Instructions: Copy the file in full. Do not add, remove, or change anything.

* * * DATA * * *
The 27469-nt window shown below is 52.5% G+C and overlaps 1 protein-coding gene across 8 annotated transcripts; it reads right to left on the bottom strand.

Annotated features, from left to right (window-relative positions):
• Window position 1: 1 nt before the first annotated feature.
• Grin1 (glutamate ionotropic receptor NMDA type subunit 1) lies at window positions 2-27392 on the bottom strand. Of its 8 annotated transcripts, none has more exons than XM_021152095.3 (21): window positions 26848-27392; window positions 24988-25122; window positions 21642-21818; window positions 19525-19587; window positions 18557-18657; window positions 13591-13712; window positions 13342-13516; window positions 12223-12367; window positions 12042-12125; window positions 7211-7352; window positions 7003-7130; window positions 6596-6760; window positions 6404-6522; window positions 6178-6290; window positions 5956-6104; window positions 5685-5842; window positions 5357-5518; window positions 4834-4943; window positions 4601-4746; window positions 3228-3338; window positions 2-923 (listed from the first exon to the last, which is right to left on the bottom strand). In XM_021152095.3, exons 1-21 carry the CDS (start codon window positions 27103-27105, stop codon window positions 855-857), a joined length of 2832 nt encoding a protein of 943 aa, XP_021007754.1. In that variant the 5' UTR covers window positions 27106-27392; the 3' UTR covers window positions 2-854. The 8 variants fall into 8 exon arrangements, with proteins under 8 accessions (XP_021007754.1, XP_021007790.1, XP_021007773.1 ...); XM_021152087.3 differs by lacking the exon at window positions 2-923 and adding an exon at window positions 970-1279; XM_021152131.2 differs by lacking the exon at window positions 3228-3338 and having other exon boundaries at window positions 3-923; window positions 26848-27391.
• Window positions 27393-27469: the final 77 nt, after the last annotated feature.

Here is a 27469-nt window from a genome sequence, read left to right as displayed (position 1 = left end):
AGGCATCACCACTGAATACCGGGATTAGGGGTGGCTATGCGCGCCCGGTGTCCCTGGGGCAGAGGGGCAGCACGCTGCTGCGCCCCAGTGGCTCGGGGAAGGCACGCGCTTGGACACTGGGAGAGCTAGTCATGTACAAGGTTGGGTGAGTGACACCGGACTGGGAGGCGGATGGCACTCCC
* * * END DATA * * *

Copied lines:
The 27469-nt window shown below is 52.5% G+C and overlaps 1 protein-coding gene across 8 annotated transcripts; it reads right to left on the bottom strand.

Annotated features, from left to right (window-relative positions):
• Window position 1: 1 nt before the first annotated feature.
• Grin1 (glutamate ionotropic receptor NMDA type subunit 1) lies at window positions 2-27392 on the bottom strand. Of its 8 annotated transcripts, none has more exons than XM_021152095.3 (21): window positions 26848-27392; window positions 24988-25122; window positions 21642-21818; window positions 19525-19587; window positions 18557-18657; window positions 13591-13712; window positions 13342-13516; window positions 12223-12367; window positions 12042-12125; window positions 7211-7352; window positions 7003-7130; window positions 6596-6760; window positions 6404-6522; window positions 6178-6290; window positions 5956-6104; window positions 5685-5842; window positions 5357-5518; window positions 4834-4943; window positions 4601-4746; window positions 3228-3338; window positions 2-923 (listed from the first exon to the last, which is right to left on the bottom strand). In XM_021152095.3, exons 1-21 carry the CDS (start codon window positions 27103-27105, stop codon window positions 855-857), a joined length of 2832 nt encoding a protein of 943 aa, XP_021007754.1. In that variant the 5' UTR covers window positions 27106-27392; the 3' UTR covers window positions 2-854. The 8 variants fall into 8 exon arrangements, with proteins under 8 accessions (XP_021007754.1, XP_021007790.1, XP_021007773.1 ...); XM_021152087.3 differs by lacking the exon at window positions 2-923 and adding an exon at window positions 970-1279; XM_021152131.2 differs by lacking the exon at window positions 3228-3338 and having other exon boundaries at window positions 3-923; window positions 26848-27391.
• Window positions 27393-27469: the final 77 nt, after the last annotated feature.

Here is a 27469-nt window from a genome sequence, read left to right as displayed (position 1 = left end):
AGGCATCACCACTGAATACCGGGATTAGGGGTGGCTATGCGCGCCCGGTGTCCCTGGGGCAGAGGGGCAGCACGCTGCTGCGCCCCAGTGGCTCGGGGAAGGCACGCGCTTGGACACTGGGAGAGCTAGTCATGTACAAGGTTGGGTGAGTGACACCGGACTGGGAGGCGGATGGCACTCCC